March 29, 2012
- Congress debates competing budget proposals; House passes Republican-backed plan
- Abusive conditions persist at detention facilities as lawmakers weigh reforms
- Concern raised about southern California nuclear plant as details emerge of failed equipment
- Rally on anniversary of Juan Francisco Sicilia death focuses on ending violence of Mexico’s drug war
Mali protesters block airport, diplomatic mission
Six West African heads of state have cancelled their trip to Mali as a result of protests today at the Bamako international airport. FSRN’s Amadou Timbiné has more.
On Wednesday the regional organization, ECOWAS, decided to send six West African leaders to Mali to mediate the political situation in the country. Their primary aim was to end the coup. Failing to do so, they wanted the new government to transfer power to the chairman of the Parliament as required by now-suspended Constitution.
But these goals were put on hold as hundreds of young people who support the coup occupied the runway of the Bamako airport. The plane was not able to land, and was forced to turn around.
Today backers of the former government protested in the capital. Several people were injured in clashes with riot police. Cars and other vehicles were burned. Amadou Timbiné, FSRN, Bamako
Covert US strikes in Yemen increase
A new report from the London-based Bureau of Investigative Journalism finds that US covert strikes in Yemen are happening at the same level as attacks in Pakistan. Chris Woods, with the Bureau, spoke to Al Jazeera.
“On one occasion when they killed 44 civilians just on one day and another occasion where they killed a deputy governor by mistake, we’ve seen enormous outpourings of anger on those occasions. When the deputy governor was killed in March 2010, local people actually rose up against the Yemen government.”
The US has refused to acknowledge the attacks. The analysis finds that the US has launched between 26 and 44 strikes, killing as many as 516 militants and between 54 and 104 civilians.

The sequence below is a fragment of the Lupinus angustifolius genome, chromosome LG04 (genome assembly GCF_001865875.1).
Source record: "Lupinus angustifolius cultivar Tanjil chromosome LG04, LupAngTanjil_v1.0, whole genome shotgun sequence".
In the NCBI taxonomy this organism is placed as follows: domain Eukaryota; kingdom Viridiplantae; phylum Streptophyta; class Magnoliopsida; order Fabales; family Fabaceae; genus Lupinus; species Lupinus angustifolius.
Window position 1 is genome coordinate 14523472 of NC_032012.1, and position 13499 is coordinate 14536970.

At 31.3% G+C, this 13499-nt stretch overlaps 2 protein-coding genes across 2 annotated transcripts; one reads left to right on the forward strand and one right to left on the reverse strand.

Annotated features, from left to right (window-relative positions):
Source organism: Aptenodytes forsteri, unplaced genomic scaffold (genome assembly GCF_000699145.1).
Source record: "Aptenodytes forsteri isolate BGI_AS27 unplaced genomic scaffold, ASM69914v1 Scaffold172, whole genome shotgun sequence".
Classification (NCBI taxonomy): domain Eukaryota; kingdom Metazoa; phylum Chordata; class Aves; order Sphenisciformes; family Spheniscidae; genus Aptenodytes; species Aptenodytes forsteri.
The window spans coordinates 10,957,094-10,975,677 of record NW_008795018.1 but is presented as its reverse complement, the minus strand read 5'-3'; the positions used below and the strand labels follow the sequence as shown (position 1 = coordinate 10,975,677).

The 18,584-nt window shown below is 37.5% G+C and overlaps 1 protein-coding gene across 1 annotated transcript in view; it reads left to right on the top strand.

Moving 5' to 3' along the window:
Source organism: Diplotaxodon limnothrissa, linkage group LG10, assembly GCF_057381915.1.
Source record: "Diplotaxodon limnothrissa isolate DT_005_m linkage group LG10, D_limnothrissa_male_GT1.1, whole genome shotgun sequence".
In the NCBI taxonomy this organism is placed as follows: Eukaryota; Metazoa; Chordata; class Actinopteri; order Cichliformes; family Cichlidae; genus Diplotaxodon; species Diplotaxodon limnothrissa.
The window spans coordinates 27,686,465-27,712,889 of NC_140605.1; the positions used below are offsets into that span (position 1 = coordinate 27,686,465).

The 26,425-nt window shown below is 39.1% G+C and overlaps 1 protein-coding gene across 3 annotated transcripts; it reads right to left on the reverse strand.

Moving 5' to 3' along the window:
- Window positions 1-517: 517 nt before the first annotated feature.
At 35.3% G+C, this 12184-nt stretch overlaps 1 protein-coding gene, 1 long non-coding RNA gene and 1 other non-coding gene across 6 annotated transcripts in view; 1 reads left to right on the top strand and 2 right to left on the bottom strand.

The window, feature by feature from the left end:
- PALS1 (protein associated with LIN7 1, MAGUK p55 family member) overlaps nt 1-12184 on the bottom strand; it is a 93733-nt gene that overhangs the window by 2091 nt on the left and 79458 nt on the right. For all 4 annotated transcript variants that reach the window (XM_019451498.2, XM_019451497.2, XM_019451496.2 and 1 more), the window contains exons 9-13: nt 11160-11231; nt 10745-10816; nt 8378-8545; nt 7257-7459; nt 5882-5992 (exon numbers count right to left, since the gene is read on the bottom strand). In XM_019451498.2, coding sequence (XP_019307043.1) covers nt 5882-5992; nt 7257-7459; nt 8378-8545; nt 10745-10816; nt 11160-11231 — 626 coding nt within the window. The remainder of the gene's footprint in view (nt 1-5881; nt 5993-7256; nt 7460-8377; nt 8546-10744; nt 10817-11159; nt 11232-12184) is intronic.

Tampa proposes protest restrictions ahead of RNC
Thousands of protesters are expected to travel to Tampa for the Republican National Convention in August, and Tampa officials are planning ways to manage the influx of people. On Wednesday, Tampa’s Mayor laid out his proposal and civil liberties advocates aren’t happy. WMNF Community Radio’s Seán Kinane reports for FSRN.
Mayor Bob Buckhorn has proposed a temporary ordinance that includes what he’s calling a “Clean Zone” of about six square miles around downtown Tampa. Any gathering of more than 50 people inside the Clean Zone would require a $50 “Public Gathering Permit,” which is good for 60 minutes. People would not be allowed to wear masks or carry certain weapons. City parks would close at 3 in the morning, which could lead to confrontations between the police and protesters intent on camping overnight.
There would also be an “official Parade Route” and a free-speech zone, called a “Public Viewing Area.” In a statement, the city promises the Viewing Area will be “where protestors can be closest to the Tampa Bay Times Forum and the delegates.”
But John Dingfelder, with the American Civil Liberties Union of Florida, is concerned about rights violations of protesters and even homeowners inside the Clean Zone who might want to place an oversized banner in their yard.
“If you put up a banner like that, no matter what it said, they could actually come and arrest you, on the spot, without any warning and without any due process, and take it down because you’re violating this Clean Zone ordinance. And to me that’s just silly.”
Violating the temporary ordinance would lead to a fine of up to $500 or a prison term up to 60 days. The Mayor says there would be some flexibility when it comes to enforcement. The City Council will hold its first hearing on the proposal next week. Seán Kinane, FSRN, Tampa.
Occupy New Haven eviction reprieve extended
A federal judge in New Haven says he will make a decision soon about whether Occupy protesters can remain encamped on the New Haven Green. In the meantime, Occupy New Haven, one of the last Occupy groups nationwide still camping, has been granted an extension on its eviction date. FSRN’s Melinda Tuhus reports.
The New Haven Green is not actually City property; instead five-self appointed Proprietors have passed down ownership of the land over the centuries, while allowing public access. But the city maintains the property on a day-to-day basis. Occupy attorney Norm Pattis was in court Wednesday reviewing the history of the Proprietors and questioning whose regulations apply. Plaintiff Ray Neal spoke after the hearing.